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Who lives in a pond? A quick ID guide

Posted on 12 Jun 2019

Explore the world of extraordinary mini beasts and lurking monsters with this spotter guide that helps you get to know the 11 most common weird and wonderful wildlife that are likely to live in your local pond.

From meat eating predators to stinging scorpions, it’s amazing what you’ll discover when you delve beneath the surface.

Happy pond exploring!

1. Whirligig beetle

Whirligig beetle

Illustration: Brin Edwards / WWT

  • One of several small black beetles that whizz around on the surface
  • Swims underwater when threatened, can carry a bubble of air to breathe with
  • A predator and scavenger, it eats smaller invertebrates
  • It has two pairs of eyes that can look above and below the water at the same time

2. Pond skater

Pond skater

Illustration: Brin Edwards / WWT

  • Skates across the surface on long legs – it has water-repellent hairs on the bottom of its feet, so it literally walks on water
  • Emerges from hibernation from April onwards
  • Flies well and rapidly colonises new ponds
  • A predator and scavenger, has a sharp beak to grab smaller invertebrates

3. Backswimmer

Backswimmer

Illustration: Brin Edwards / WWT

  • It rows under the surface with oar-like legs on its back
  • A predator and scavenger, it can eat tadpoles and even small fish
  • Can give a painful nip if caught
  • They can also fly well to new habitat

4. Water scorpion

Water Scorpion

Illustration: Brin Edwards / WWT

  • Lurks in weedy margins
  • Note its huge pincers and long ‘sting’
  • A predator and scavenger

5. Lesser water boatman

Lesser water boatman

Illustration: Brin Edwards / WWT

  • Swims near the bottom on its front with two paddle-like arms
  • Lays eggs attached to plant stems
  • Eats pond matter and algae
  • Grazes on algae and rotting matter

6. Caddisfly

  • Can be found in most good-quality ponds
  • Most larvae have a case made by glueing together bits from the pond
  • They live in clean, shallow ponds with surrounding plants
  • Feeds on algae and decaying matter
  • The adults are nocturnal and fly at night. They resemble moths but with wings folded back along the body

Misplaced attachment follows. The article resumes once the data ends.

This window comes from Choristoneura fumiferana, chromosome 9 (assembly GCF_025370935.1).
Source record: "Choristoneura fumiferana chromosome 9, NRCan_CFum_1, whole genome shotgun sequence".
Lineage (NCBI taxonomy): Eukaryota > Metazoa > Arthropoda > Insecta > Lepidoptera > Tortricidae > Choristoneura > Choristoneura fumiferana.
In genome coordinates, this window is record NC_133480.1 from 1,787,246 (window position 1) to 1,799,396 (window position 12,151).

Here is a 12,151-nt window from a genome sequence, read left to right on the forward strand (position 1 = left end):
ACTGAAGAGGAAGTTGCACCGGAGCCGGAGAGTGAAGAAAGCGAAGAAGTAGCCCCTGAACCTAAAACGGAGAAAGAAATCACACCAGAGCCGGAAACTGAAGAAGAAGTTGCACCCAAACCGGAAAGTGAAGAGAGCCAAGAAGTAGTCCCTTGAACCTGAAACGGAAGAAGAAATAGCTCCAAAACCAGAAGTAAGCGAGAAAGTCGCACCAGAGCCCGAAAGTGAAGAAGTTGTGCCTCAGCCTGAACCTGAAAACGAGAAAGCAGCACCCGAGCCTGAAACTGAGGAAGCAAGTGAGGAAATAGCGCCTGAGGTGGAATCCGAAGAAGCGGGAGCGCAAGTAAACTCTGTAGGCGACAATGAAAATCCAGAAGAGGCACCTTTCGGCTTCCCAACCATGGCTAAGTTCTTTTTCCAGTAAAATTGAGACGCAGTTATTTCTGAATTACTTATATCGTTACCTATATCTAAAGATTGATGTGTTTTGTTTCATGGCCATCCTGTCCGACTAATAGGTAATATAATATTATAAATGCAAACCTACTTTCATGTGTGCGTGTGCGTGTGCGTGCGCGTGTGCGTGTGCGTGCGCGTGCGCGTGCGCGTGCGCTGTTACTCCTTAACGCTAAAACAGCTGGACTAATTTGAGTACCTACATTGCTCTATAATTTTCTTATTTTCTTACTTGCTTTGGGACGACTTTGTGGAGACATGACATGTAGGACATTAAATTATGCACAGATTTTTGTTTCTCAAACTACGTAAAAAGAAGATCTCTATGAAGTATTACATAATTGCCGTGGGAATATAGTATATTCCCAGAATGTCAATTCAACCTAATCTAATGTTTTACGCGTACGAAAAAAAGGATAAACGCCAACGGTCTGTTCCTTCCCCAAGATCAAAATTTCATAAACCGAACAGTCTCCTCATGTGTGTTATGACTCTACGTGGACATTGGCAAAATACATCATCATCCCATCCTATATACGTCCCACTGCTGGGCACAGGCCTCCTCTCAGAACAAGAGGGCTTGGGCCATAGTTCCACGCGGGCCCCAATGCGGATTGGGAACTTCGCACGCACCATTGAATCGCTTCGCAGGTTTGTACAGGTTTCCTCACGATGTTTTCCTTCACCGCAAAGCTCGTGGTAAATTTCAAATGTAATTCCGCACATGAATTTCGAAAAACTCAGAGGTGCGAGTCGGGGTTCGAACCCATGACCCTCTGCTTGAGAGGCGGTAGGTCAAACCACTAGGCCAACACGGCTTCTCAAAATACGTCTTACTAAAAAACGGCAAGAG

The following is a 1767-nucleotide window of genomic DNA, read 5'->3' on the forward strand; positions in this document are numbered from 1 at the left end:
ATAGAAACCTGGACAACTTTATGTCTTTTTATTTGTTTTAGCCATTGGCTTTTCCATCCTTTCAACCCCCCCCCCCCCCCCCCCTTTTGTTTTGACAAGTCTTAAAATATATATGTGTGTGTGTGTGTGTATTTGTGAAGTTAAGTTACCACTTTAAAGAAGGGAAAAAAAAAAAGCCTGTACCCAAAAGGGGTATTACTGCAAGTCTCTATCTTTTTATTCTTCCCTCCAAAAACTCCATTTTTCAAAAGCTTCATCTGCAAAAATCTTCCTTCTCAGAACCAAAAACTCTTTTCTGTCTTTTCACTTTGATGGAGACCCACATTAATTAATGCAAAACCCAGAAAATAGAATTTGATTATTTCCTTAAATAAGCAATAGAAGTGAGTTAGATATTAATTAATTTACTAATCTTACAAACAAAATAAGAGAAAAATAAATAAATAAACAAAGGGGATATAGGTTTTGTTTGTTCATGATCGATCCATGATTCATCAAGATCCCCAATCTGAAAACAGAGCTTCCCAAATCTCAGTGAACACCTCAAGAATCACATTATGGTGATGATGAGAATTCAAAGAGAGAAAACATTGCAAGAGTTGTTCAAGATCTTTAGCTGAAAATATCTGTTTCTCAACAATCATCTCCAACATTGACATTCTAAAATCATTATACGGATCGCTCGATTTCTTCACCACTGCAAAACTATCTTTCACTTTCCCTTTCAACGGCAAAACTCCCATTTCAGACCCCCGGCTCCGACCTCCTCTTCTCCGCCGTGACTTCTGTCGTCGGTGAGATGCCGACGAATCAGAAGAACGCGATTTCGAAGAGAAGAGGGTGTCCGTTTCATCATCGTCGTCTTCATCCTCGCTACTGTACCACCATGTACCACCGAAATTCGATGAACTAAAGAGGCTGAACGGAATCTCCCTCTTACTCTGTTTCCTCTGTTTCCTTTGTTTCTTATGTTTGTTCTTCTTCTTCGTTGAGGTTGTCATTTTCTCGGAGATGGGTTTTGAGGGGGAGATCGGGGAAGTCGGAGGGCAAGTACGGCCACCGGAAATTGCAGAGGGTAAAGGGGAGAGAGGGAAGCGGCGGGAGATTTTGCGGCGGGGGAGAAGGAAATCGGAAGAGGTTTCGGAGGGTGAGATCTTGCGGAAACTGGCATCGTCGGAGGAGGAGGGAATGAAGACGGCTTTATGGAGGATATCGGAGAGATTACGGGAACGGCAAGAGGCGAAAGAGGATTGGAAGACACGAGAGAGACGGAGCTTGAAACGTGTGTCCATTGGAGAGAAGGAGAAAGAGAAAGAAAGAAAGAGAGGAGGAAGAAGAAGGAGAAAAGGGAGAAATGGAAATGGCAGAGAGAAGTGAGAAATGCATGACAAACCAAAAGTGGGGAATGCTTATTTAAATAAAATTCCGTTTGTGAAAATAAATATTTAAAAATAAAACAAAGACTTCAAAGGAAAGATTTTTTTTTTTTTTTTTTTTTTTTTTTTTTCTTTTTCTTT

7. Leech

Leech

Illustration: Brin Edwards / WWT

  • Likes to feed on water snails
  • When extended its body can be 30mm long
  • Pale grey or fawn in colour with yellow spots

8. Water snail

Water snail

Illustration: Brin Edwards / WWT

  • Feeds on algae and rotting matter
  • Can grow from 2-3mm to 50mm dependent on species
  • The glutinous snail is one of the rarest because it requires very clean water

9. Dragonfly nymph

Dragonfly larvae

Illustration: Brin Edwards / WWT

  • Voracious predator
  • Eats tadpoles and small fish
  • Has a fat, stocky body and can grow to about 40mm long
  • Easily distinguished from damselfly nymph as it has no ‘tails’

10. Damselfly nymph

  • About 20mm long
  • Slender body
  • Three long flattened ‘tails’ at the end of the abdomen
  • Predator of invertebrates

11. Diving beetle

Diving beetle

Illustration: Brin Edwards / WWT

  • Predator, eats other invertebrates, tadpoles and small fish
  • Larvae have two tails
  • It has red antennae and front legs
  • About 10mm long

Where can I find amphibians and grass snakes?

Although they breed in ponds, amphibians spend much of their time on land. Look for them around the edges of ponds. Tree stumps, stone walls and the foundations and loose brickwork of old buildings all provide good places for them to shelter and hibernate. Young frogs, toads and newts can be found in damp areas around the pond edges where they can hide and find food.

Frog tadpoles are golden speckled and hatch in clumps. Toadlets are black and the spawn is laid in long strings.

Because they mainly feed on amphibians, grass snakes are often found near ponds. Look for them basking in the sun in dry, sunny areas near to the pond. Compost heaps make excellent places for them to incubate their eggs.

What can you find at the edges of the pond?

Many animals make use of the rich variety of habitats found at the edges of ponds created by the different water depths. You can also find a fantastic array of pond plants including water forget-me-not and yellow flag iris.

The damp and dry pond edge is used by snails, spiders, fast running ground beetles and shore bugs. This is also a favoured feeding ground for many wading birds like moorhen and even small animals like water shrews, catching insects trapped in the mud.

Dragonflies like the southern hawker and the brilliant emerald often lay their eggs in the damp exposed muddy and stony edges of a pond.

What animals can you find near a pond?

Many pond animals use the land around the pond during part of their life cycle. Adult dragonflies roost amongst tall plants and hoverflies emerge from the pond to feed on the nectar of surrounding flowers. The larvae of many water beetles emerge to pupate in damp ground around the pond and then return to the water as adults.

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